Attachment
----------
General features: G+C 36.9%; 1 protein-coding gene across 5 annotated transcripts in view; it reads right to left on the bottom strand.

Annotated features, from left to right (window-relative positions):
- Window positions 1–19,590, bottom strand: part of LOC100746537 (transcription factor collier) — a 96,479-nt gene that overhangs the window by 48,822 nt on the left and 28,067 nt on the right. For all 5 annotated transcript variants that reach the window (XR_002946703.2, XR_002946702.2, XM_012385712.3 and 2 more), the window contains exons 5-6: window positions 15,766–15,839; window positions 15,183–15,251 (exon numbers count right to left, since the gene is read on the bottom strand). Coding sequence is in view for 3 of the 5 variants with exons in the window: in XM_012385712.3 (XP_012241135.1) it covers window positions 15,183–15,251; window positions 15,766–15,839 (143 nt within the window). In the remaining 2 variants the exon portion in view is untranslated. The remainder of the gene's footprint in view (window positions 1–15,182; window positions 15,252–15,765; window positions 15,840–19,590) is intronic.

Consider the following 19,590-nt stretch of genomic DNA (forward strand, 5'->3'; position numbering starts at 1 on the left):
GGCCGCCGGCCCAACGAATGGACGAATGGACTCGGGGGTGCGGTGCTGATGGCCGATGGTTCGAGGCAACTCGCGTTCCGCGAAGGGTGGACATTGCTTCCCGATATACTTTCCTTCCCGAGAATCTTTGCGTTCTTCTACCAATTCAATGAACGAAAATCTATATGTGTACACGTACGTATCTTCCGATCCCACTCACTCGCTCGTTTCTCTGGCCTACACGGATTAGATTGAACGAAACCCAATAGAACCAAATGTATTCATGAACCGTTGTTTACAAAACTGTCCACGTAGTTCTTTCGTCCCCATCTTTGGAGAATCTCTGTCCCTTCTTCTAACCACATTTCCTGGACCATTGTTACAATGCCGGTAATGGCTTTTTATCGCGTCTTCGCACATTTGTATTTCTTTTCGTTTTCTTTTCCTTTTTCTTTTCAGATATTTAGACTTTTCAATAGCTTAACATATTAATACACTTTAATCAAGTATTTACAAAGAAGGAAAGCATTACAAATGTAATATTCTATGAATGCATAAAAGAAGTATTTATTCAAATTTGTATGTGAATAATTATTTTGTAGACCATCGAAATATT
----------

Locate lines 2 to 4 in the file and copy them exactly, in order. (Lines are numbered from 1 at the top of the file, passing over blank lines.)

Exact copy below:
Annotated features, from left to right (window-relative positions):
- Window positions 1–19,590, bottom strand: part of LOC100746537 (transcription factor collier) — a 96,479-nt gene that overhangs the window by 48,822 nt on the left and 28,067 nt on the right. For all 5 annotated transcript variants that reach the window (XR_002946703.2, XR_002946702.2, XM_012385712.3 and 2 more), the window contains exons 5-6: window positions 15,766–15,839; window positions 15,183–15,251 (exon numbers count right to left, since the gene is read on the bottom strand). Coding sequence is in view for 3 of the 5 variants with exons in the window: in XM_012385712.3 (XP_012241135.1) it covers window positions 15,183–15,251; window positions 15,766–15,839 (143 nt within the window). In the remaining 2 variants the exon portion in view is untranslated. The remainder of the gene's footprint in view (window positions 1–15,182; window positions 15,252–15,765; window positions 15,840–19,590) is intronic.

Consider the following 19,590-nt stretch of genomic DNA (forward strand, 5'->3'; position numbering starts at 1 on the left):